PROVINCETOWN — Soon after Michelle Axelson got the bad news — the building that houses Womencrafts, her business at 376 Commercial St., was to be put on the market — there was good news. The sellers of the building, Kathryn Livelli and Wendy Hinden, who had also owned Womencrafts before selling the business to Axelson in 2015, invited her to purchase the entire three-unit building for less than their asking price of $1.6 million.
Axelson scrambled to come up with the money. To purchase the unit upstairs, which is Axelson’s apartment, she turned to a mortgage. To purchase the basement unit, which is a currently vacant retail space, she turned to a private loan. To purchase the unit the shop is in, she turned to friends, family, neighbors, and strangers.
Axelson launched a crowdfunding campaign on the online platform GoFundMe on July 2 with the headline “Save Womencrafts.” The target was the $200,000 down payment for the shop’s condo unit.
“The GoFundMe is only for the part of the building that benefits the community,” she said. “It’s not to help with my apartment or the extra bottom unit.”
Less than three weeks later, on July 21, Axelson had raised that $200,000.
“When I’ve walked down the street this week, people have yelled ‘Congratulations!’ to me,” Axelson said. “It really was amazing to see the community taking care of its own.”
Womencrafts was founded in 1973 as a lesbian and feminist bookstore, though that descriptor calls to mind something a little more 20th-century than the store’s current iteration as a “queer, intersectional space.”
Axelson moved to Provincetown from Boston in 2010 and told the Independent in an October 2020 interview that working at Womencrafts had been a “get well” job after working for many meaningful but stressful years as a social worker. She eventually bought the business from its founders — but that did not include the real estate.
As of this writing, the GoFundMe campaign has raised a little over $211,000 from over 1,300 donations, some as little as $5 and one for $15,000.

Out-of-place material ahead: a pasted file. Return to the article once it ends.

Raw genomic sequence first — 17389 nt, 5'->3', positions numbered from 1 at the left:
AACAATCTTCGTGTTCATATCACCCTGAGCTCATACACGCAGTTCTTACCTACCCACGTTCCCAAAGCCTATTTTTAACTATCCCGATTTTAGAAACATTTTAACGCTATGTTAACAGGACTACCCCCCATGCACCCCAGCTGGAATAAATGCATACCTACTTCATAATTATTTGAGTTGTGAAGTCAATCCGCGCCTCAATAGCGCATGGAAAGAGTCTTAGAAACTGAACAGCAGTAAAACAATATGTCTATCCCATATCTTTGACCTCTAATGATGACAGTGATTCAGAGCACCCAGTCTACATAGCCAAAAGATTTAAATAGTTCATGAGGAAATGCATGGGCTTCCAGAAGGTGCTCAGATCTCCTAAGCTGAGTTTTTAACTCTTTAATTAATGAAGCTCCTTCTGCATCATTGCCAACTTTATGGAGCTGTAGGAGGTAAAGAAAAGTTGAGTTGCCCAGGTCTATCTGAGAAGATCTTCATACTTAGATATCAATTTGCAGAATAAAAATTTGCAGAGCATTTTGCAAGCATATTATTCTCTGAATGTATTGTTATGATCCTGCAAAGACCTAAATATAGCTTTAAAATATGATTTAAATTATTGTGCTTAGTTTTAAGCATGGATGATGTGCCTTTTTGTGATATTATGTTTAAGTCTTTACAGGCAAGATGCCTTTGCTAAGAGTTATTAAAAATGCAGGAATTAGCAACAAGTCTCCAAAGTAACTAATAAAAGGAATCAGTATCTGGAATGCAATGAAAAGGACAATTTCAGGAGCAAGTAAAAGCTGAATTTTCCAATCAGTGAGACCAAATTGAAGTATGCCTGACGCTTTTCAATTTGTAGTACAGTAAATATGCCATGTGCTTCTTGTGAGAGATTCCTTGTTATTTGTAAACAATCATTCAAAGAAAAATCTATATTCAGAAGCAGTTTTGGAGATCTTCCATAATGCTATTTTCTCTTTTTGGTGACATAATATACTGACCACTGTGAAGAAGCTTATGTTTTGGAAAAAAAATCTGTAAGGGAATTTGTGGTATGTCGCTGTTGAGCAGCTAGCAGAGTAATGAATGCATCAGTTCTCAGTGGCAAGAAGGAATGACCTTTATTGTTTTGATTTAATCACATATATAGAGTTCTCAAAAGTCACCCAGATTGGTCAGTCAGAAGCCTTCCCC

Axelson is leaving her listed goal at $200,000, but she is keeping the GoFundMe page live and continuing to accept donations toward the $700,000 total sale price of the store’s unit. At Women’s Week in mid-October, she plans to end the campaign and host a celebration thanking the community.
Initially, Axelson hesitated to ask for help. “That was shame talking,” Axelson said. “I thought I wasn’t allowed to ask.”
She thought back to the early months of the pandemic when many small businesses, forced to shut down for months, turned to GoFundMe. “I thought, ‘Wait a minute, I love small businesses, I want to support these other people — people would and could support Womencrafts.’ ”
The first donations came from friends of the shop, but after that Axelson said she didn’t recognize many of the names of the donors.
She also worried, when her fundraiser was described in a Cape Cod Times story, that people from more conservative corners of the Cape might not be sympathetic. But having more people know about her quest has been mainly positive. “I ended up getting four nasty comments about being a lesbian,” she said, “and one ‘Jesus saves.’ ”
The experience has reminded Axelson how supportive the lesbian, queer, and Provincetown communities can be. And those nasty comments are an important reminder of why Womencrafts exists in the first place, she says: “We’re in danger all the time. And we have to take care of each other because of that.”
The shop has a wealth of information for LGBTQ people and those trying to support them. “Right now, it’s family members coming in asking about their kids and grandkids who are trans,” she says. She’s glad the store is the kind of place where people can ask those questions.
At the same time, in Provincetown and nationwide, spaces for lesbians are increasingly hard to come by. According to the Lesbian Bar Project, a nonprofit based in New York, there are only 21 lesbian bars left in the country, none of which are in Massachusetts.
“There used to be places where lesbians could dance,” Axelson said. “Those don’t exist anymore.
“My priority is always to be intersectional,” she adds. “But I’m a lesbian and the shop is lesbian- originated, owned, and operated. That community feels less and less visible here.
“If, one day, it was ever so awesome in the world that there didn’t need to be a space that focuses solely on works made by women and trans folks, then, hey, I’d be happy to close the shop,” she says. “But I don’t imagine that happening in my lifetime. So, for now, more art, more books, more activism, more Womencrafts.”